Review of Unicorn Album by Chew Lips

After guesting for Delphic on their recent tour, and by way of a preliminary warm-up to their own headline dates, Chew Lips should, as you read, be captivating and wowing expectant young Americans on a four night stint in Austin Texas. Showcasing their talents to an ever bigger and more appreciative audience the sarf London triumvirate of Tigs, Will & James will be hoping to 'go down a storm' in front of the eager SXSW burgeoning masses.

Formed in 2008, Chew Lips were almost immediately thrust into the limelight by Steve Lamacq's attention, and his request that they be included in the line up for that years Electric Proms on the 'Introducing' stage. Following many more gigs, a few singles, the odd relatively successful dance remix and some very complimentary critique, Chew Lips have produced their debut album 'Unicorn'.

Synth drenched, arcade game sampling, seriously danceable proper pop is always going to be difficult to resist. Somewhat reminiscent of the early Eurythmics as they 'found their sound' towards their second album with 'Sweet Dreams', and before they over produced the bejesus out of it with their next, Unicorn is a fabulous mixture of electro, synth, sequencer and tantalising female vocal. Throw in some guitar and bass to avoid tedium and voila, a triumph of chart troubling tunes. Well, that's the way it should be, time will tell if they've missed the 80's retro boat or if they can set themselves apart.

Chew Lips Unicorn Album

Some bewildering lyrical delights are a great USP for starters and the opener 'Eight' is full to the brim...... "Such confusion can't be good, though my house is made of wood, I can throw stones if I please, can't set fire my gathered leaves". The amusement arcade 'synth war' that shoots along in the background builds and breaks so effectively that you don't really care. This is pop with a passion. The first single release from the new album, 'Play Together', keeps the techno beat going. Chew Lips up the ante with a more catchy loop and intensified, chorus laden, vocal.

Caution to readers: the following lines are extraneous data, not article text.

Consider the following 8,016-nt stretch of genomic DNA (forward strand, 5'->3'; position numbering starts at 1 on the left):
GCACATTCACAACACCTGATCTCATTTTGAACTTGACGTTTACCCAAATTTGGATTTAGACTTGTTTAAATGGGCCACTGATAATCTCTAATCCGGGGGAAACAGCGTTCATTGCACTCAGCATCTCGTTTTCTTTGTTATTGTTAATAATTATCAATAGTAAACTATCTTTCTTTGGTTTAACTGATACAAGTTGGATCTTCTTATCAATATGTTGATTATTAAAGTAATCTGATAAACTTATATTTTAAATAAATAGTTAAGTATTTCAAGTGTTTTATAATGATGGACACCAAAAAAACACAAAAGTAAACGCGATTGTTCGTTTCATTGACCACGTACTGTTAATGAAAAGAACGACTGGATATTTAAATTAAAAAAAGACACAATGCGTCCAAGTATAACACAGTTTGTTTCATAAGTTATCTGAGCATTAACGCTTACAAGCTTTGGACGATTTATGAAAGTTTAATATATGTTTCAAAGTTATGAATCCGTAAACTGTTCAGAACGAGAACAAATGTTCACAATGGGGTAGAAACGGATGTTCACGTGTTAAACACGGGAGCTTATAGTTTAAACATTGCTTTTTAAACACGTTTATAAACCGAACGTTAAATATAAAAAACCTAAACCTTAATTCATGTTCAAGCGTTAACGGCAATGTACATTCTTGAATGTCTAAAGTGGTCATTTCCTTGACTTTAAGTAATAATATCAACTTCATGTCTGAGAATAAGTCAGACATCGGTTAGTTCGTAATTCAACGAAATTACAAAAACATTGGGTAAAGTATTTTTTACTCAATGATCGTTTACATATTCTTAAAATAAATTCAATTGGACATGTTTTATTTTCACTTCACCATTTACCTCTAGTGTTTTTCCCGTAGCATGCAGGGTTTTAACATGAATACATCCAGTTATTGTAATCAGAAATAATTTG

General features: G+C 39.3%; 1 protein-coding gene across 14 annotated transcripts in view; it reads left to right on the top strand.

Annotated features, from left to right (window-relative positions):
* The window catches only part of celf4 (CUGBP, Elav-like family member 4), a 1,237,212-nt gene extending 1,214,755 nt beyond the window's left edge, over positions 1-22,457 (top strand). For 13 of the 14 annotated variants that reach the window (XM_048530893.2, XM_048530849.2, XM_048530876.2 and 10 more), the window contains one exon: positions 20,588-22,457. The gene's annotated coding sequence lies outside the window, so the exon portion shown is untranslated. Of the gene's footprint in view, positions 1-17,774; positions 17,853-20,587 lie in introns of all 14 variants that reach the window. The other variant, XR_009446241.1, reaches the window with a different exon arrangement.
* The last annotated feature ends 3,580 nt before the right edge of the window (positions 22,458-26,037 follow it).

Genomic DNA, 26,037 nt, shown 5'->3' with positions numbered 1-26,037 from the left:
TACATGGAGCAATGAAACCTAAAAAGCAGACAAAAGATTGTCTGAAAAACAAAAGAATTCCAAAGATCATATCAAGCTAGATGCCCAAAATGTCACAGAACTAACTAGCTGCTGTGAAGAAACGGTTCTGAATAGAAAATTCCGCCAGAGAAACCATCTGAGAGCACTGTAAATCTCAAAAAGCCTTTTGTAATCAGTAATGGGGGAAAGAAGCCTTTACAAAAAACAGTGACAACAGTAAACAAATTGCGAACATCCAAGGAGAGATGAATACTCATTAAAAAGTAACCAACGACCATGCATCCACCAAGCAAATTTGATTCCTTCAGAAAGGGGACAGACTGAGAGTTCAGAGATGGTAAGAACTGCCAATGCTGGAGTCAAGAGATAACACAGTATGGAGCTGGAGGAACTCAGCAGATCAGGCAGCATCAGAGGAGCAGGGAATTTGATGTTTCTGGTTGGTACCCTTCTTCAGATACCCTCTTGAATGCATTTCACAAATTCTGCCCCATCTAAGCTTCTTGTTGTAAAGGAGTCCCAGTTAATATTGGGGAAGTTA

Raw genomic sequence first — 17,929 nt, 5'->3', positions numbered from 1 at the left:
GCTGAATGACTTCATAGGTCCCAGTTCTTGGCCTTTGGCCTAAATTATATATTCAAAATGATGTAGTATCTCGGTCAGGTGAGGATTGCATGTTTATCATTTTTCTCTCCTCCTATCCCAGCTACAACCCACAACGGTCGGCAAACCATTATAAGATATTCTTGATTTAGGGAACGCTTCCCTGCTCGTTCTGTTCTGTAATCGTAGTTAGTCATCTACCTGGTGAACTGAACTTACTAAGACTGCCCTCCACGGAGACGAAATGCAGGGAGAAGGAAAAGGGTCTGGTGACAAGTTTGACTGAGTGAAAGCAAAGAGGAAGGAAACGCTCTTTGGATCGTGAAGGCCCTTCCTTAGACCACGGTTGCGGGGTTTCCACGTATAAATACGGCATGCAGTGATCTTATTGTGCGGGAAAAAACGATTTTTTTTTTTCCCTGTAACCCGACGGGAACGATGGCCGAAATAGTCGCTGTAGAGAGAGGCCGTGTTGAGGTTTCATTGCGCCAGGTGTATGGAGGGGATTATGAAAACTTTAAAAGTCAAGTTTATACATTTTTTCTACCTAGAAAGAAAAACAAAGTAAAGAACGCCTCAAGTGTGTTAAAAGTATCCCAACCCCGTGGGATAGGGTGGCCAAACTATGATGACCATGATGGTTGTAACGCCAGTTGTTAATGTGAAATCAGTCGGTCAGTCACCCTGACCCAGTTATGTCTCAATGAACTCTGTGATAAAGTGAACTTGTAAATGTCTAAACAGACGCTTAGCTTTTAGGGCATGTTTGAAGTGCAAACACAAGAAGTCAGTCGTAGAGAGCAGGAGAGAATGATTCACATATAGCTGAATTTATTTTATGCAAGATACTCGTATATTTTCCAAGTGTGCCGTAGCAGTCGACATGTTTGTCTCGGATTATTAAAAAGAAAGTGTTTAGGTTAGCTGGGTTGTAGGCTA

As if played in set order, to cleverly work the crowd into a frenzied state, before mellowing out into thoughtful reflection for a while, track #3 'Slick' arrives to ensure there is no let up in deliriously resplendent pop-electronica. 'Karen', the next single, (due for release 29th March) slows things a little and introduces us to the guitars and bass of Will Sanderson and James Watkins, respectively. Vocally it gives Tigs her chance to show just how broad her range is. The focal point for the band has a great voice, powerful when necessary, slightly suggestive at times and as smooth as foil. 'Too Much Talking' takes on a slightly more orchestral feel in a Giorgio Moroder kinda way. Think ending credits to your favourite sci-fi movie.

Elsewhere, 'Seven' pumps out the beat driven pop on yet another sure fire dance floor filler. 'Two Hands' plinks along behind soaring vocals and then 'Gold Key' takes us on a slightly darker, industrially fuelled, distortion doused techno trip. Finally, 'Piano Song', is what it says, a torch song to piano but then over laid with fuzzy synths. ..........and the beat goes on!

Chew Lips album, 'Unicorn', is full of fabulously shallow pure pop peaches. The South London trio, with the help of 'Fur And Gold' producer David Kosten, have deftly encapsulated their electro-pop beats into a very accomplished debut. Hopefully the inclusion of their name on more than a couple of 2010 watch lists will not deter them from continuing to make such a decent noise.

Andrew Lockwood.

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